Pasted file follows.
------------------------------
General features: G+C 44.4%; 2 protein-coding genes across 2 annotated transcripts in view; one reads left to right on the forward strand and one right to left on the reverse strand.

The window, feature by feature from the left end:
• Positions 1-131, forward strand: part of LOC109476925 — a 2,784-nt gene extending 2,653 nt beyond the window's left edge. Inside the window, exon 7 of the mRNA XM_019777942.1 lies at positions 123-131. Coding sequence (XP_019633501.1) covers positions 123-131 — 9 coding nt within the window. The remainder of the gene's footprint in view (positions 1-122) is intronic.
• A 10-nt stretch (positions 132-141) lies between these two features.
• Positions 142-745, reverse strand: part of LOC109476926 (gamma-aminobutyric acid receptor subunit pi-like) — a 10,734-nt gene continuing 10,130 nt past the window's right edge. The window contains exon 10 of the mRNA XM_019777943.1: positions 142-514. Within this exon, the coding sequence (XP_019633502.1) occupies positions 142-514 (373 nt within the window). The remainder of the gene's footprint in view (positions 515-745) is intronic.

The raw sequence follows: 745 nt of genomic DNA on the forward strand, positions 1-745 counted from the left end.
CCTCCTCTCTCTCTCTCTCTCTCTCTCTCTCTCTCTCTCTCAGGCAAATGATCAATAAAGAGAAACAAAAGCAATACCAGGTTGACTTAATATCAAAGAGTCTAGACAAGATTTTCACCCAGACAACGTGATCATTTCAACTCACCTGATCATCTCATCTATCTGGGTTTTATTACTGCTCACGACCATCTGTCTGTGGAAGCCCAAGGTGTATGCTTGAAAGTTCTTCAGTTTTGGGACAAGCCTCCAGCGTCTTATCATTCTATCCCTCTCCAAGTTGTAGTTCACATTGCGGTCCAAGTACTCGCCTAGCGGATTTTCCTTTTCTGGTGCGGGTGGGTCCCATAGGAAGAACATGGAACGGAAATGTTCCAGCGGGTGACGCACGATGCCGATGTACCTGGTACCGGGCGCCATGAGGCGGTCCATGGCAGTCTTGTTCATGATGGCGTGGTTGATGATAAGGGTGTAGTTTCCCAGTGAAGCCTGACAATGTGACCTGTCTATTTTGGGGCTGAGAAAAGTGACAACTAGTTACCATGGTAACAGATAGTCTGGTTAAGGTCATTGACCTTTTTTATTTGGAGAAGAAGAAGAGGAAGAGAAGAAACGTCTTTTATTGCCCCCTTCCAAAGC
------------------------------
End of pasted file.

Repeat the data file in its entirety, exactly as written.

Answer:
General features: G+C 44.4%; 2 protein-coding genes across 2 annotated transcripts in view; one reads left to right on the forward strand and one right to left on the reverse strand.

The window, feature by feature from the left end:
• Positions 1-131, forward strand: part of LOC109476925 — a 2,784-nt gene extending 2,653 nt beyond the window's left edge. Inside the window, exon 7 of the mRNA XM_019777942.1 lies at positions 123-131. Coding sequence (XP_019633501.1) covers positions 123-131 — 9 coding nt within the window. The remainder of the gene's footprint in view (positions 1-122) is intronic.
• A 10-nt stretch (positions 132-141) lies between these two features.
• Positions 142-745, reverse strand: part of LOC109476926 (gamma-aminobutyric acid receptor subunit pi-like) — a 10,734-nt gene continuing 10,130 nt past the window's right edge. The window contains exon 10 of the mRNA XM_019777943.1: positions 142-514. Within this exon, the coding sequence (XP_019633502.1) occupies positions 142-514 (373 nt within the window). The remainder of the gene's footprint in view (positions 515-745) is intronic.

The raw sequence follows: 745 nt of genomic DNA on the forward strand, positions 1-745 counted from the left end.
CCTCCTCTCTCTCTCTCTCTCTCTCTCTCTCTCTCTCTCTCAGGCAAATGATCAATAAAGAGAAACAAAAGCAATACCAGGTTGACTTAATATCAAAGAGTCTAGACAAGATTTTCACCCAGACAACGTGATCATTTCAACTCACCTGATCATCTCATCTATCTGGGTTTTATTACTGCTCACGACCATCTGTCTGTGGAAGCCCAAGGTGTATGCTTGAAAGTTCTTCAGTTTTGGGACAAGCCTCCAGCGTCTTATCATTCTATCCCTCTCCAAGTTGTAGTTCACATTGCGGTCCAAGTACTCGCCTAGCGGATTTTCCTTTTCTGGTGCGGGTGGGTCCCATAGGAAGAACATGGAACGGAAATGTTCCAGCGGGTGACGCACGATGCCGATGTACCTGGTACCGGGCGCCATGAGGCGGTCCATGGCAGTCTTGTTCATGATGGCGTGGTTGATGATAAGGGTGTAGTTTCCCAGTGAAGCCTGACAATGTGACCTGTCTATTTTGGGGCTGAGAAAAGTGACAACTAGTTACCATGGTAACAGATAGTCTGGTTAAGGTCATTGACCTTTTTTATTTGGAGAAGAAGAAGAGGAAGAGAAGAAACGTCTTTTATTGCCCCCTTCCAAAGC